top of page
Meet our Members

Here we celebrate some of our fantastic members and the work that they are doing. A great chance to find out more about our community. If you would like to highlight your research or skills please get in touch.


Amy Gelmi, RMIT

What is your area of research?


My core research interest is understanding how biomaterials interface with stem cells, and how we can harness cellular response for targeted tissue
engineering. For example, electrical signals delivered via conductive biomaterials can trigger specific differentiation outcomes, but how a stem cell
transduces that physical signal into a biological one is not well understood. If we can determine how the cells are sensing their environment and dynamic
signals, we can better design biomaterials and/or bioreactors for a range of tissue engineering applications.

What technological skill sets do you have?


My PhD is in chemistry, specifically electroactive materials chemistry, and I specialized in using atomic force microscopy to investigate changes in these materials with electrical stimulation. During my postdocs, I picked up training in stem cell biology and tissue engineering, and now my research is highly cross-disciplinary. We use advanced bio AFM to probe living cells, we design electroactive materials for stem cell stimulation, and create custom devices to deliver stimulation in a variety of experimental designs and set-ups. If anyone has ever heard me talk, AFM is my favourite technique to use, and a powerful tool for probing biological systems. Recent advances make it far more versatile than simple topography; we can measure biomechanical changes, specific biochemical binding, and even perform single cell biopsies!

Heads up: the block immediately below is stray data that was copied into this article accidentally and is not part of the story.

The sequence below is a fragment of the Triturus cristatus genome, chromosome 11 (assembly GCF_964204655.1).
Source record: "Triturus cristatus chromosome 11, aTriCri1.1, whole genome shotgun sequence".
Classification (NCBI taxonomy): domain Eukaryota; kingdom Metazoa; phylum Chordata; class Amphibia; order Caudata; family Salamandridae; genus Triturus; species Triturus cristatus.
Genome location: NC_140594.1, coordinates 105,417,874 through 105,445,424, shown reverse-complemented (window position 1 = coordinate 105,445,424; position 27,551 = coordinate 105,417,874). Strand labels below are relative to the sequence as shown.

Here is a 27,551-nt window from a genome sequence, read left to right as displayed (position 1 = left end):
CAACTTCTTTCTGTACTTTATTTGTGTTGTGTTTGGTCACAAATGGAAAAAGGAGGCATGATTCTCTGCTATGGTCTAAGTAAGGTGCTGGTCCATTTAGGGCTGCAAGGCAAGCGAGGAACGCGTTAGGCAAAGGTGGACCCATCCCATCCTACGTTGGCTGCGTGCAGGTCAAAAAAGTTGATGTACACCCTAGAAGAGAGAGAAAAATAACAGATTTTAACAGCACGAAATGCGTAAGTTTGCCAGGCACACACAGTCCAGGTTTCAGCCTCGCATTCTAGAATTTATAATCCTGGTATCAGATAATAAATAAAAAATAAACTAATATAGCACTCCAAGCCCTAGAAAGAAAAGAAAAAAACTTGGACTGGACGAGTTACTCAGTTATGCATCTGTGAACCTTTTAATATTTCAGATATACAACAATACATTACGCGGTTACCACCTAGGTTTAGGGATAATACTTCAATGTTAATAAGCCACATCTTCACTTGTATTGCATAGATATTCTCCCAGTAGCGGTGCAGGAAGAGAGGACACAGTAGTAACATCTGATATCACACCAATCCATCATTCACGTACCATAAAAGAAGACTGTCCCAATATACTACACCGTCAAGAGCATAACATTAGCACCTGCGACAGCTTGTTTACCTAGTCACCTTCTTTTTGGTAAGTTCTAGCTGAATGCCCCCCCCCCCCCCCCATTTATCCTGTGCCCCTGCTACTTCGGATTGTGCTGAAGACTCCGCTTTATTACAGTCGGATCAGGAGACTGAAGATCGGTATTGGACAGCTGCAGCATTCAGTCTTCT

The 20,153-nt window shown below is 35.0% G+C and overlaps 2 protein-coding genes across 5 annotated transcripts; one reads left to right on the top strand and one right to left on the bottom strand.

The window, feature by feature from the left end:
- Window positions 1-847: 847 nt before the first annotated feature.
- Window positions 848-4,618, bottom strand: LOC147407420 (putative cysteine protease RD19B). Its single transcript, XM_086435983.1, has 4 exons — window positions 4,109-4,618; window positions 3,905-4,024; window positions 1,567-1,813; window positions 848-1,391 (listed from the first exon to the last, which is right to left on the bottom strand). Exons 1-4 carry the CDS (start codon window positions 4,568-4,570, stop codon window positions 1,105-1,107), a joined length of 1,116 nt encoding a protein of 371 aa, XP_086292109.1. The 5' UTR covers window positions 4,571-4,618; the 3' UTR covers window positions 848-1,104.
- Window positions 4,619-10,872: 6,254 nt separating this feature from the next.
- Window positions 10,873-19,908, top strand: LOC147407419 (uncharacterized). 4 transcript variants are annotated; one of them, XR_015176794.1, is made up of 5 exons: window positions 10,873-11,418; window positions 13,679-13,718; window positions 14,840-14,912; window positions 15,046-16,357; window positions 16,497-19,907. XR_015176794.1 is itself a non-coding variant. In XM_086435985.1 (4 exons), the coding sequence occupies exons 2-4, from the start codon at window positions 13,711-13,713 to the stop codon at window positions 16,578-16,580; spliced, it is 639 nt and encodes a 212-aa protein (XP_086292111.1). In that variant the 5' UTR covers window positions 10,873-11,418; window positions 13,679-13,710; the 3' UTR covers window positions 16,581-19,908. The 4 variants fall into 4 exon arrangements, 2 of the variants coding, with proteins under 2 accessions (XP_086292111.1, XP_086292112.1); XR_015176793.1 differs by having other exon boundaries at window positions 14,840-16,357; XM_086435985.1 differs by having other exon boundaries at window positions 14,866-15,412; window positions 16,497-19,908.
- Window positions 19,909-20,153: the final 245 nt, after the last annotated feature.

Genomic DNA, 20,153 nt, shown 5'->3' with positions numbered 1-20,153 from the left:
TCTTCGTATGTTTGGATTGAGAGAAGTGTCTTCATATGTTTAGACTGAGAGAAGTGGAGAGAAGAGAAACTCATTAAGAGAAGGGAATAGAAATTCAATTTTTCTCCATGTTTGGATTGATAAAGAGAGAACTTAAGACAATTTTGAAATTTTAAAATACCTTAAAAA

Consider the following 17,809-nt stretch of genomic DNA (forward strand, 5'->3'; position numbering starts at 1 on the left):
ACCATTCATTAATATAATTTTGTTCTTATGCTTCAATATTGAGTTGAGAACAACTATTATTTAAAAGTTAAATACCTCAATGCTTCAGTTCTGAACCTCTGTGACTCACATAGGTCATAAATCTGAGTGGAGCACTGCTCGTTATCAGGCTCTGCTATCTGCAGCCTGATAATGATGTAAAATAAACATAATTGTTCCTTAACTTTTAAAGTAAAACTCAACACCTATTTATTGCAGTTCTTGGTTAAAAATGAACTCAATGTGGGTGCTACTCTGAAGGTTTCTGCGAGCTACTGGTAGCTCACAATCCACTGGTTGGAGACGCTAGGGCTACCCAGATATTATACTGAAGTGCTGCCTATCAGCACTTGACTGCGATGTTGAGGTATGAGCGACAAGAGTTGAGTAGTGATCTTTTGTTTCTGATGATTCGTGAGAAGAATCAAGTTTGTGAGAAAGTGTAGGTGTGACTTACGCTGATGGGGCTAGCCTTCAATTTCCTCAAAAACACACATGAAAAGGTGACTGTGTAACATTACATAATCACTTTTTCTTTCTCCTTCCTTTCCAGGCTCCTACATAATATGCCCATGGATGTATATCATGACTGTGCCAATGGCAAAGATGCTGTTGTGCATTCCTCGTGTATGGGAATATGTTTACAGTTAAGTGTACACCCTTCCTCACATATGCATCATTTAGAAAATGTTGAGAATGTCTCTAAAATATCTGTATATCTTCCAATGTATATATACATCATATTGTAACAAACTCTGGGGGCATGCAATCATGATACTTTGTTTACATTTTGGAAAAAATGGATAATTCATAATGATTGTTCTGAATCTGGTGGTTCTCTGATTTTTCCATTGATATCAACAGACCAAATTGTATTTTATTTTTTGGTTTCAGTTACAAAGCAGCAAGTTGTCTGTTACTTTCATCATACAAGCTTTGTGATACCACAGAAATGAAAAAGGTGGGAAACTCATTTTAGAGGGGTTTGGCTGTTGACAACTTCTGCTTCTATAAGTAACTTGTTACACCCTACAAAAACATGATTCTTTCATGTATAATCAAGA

What career advice would you give your younger self?


Seek out a mentor at all stages of your career- it can be so beneficial to have the outside advice from someone to help support your career. When you’re in the thick of your PhD or figuring out where you want to take your career, it can be hard to see the forest for the trees. Having a trusted mentor to help you step back and really think about your choices can be invaluable. Also, why didn’t you learn how to do some simple coding younger Amy?! That could have helped us out now, instead of trying to squeeze in more skill training now.

bottom of page